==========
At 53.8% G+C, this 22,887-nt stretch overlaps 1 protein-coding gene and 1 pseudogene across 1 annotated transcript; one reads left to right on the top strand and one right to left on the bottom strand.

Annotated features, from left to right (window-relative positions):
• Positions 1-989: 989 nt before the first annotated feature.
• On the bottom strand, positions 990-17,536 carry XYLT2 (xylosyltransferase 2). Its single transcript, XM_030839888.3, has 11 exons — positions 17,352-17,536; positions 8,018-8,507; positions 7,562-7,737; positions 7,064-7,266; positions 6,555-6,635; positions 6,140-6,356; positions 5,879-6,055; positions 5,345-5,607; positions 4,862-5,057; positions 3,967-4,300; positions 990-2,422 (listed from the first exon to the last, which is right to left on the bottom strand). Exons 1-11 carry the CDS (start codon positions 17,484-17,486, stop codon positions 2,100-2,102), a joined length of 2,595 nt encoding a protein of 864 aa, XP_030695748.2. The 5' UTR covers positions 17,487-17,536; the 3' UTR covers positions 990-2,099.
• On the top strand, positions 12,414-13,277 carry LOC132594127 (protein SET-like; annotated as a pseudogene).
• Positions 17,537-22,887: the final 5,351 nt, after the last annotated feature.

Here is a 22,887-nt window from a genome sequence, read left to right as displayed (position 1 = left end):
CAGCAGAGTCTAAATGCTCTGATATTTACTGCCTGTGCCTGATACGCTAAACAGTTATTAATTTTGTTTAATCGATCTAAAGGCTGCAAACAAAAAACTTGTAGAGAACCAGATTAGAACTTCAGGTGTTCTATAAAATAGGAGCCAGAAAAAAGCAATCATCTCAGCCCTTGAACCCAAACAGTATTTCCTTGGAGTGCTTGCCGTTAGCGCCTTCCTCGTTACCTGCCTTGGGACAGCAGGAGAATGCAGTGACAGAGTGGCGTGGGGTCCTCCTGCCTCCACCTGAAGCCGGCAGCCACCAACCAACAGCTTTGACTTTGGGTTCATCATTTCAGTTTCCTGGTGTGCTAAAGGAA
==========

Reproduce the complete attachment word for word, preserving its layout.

At 53.8% G+C, this 22,887-nt stretch overlaps 1 protein-coding gene and 1 pseudogene across 1 annotated transcript; one reads left to right on the top strand and one right to left on the bottom strand.

Annotated features, from left to right (window-relative positions):
• Positions 1-989: 989 nt before the first annotated feature.
• On the bottom strand, positions 990-17,536 carry XYLT2 (xylosyltransferase 2). Its single transcript, XM_030839888.3, has 11 exons — positions 17,352-17,536; positions 8,018-8,507; positions 7,562-7,737; positions 7,064-7,266; positions 6,555-6,635; positions 6,140-6,356; positions 5,879-6,055; positions 5,345-5,607; positions 4,862-5,057; positions 3,967-4,300; positions 990-2,422 (listed from the first exon to the last, which is right to left on the bottom strand). Exons 1-11 carry the CDS (start codon positions 17,484-17,486, stop codon positions 2,100-2,102), a joined length of 2,595 nt encoding a protein of 864 aa, XP_030695748.2. The 5' UTR covers positions 17,487-17,536; the 3' UTR covers positions 990-2,099.
• On the top strand, positions 12,414-13,277 carry LOC132594127 (protein SET-like; annotated as a pseudogene).
• Positions 17,537-22,887: the final 5,351 nt, after the last annotated feature.

Here is a 22,887-nt window from a genome sequence, read left to right as displayed (position 1 = left end):
CAGCAGAGTCTAAATGCTCTGATATTTACTGCCTGTGCCTGATACGCTAAACAGTTATTAATTTTGTTTAATCGATCTAAAGGCTGCAAACAAAAAACTTGTAGAGAACCAGATTAGAACTTCAGGTGTTCTATAAAATAGGAGCCAGAAAAAAGCAATCATCTCAGCCCTTGAACCCAAACAGTATTTCCTTGGAGTGCTTGCCGTTAGCGCCTTCCTCGTTACCTGCCTTGGGACAGCAGGAGAATGCAGTGACAGAGTGGCGTGGGGTCCTCCTGCCTCCACCTGAAGCCGGCAGCCACCAACCAACAGCTTTGACTTTGGGTTCATCATTTCAGTTTCCTGGTGTGCTAAAGGAA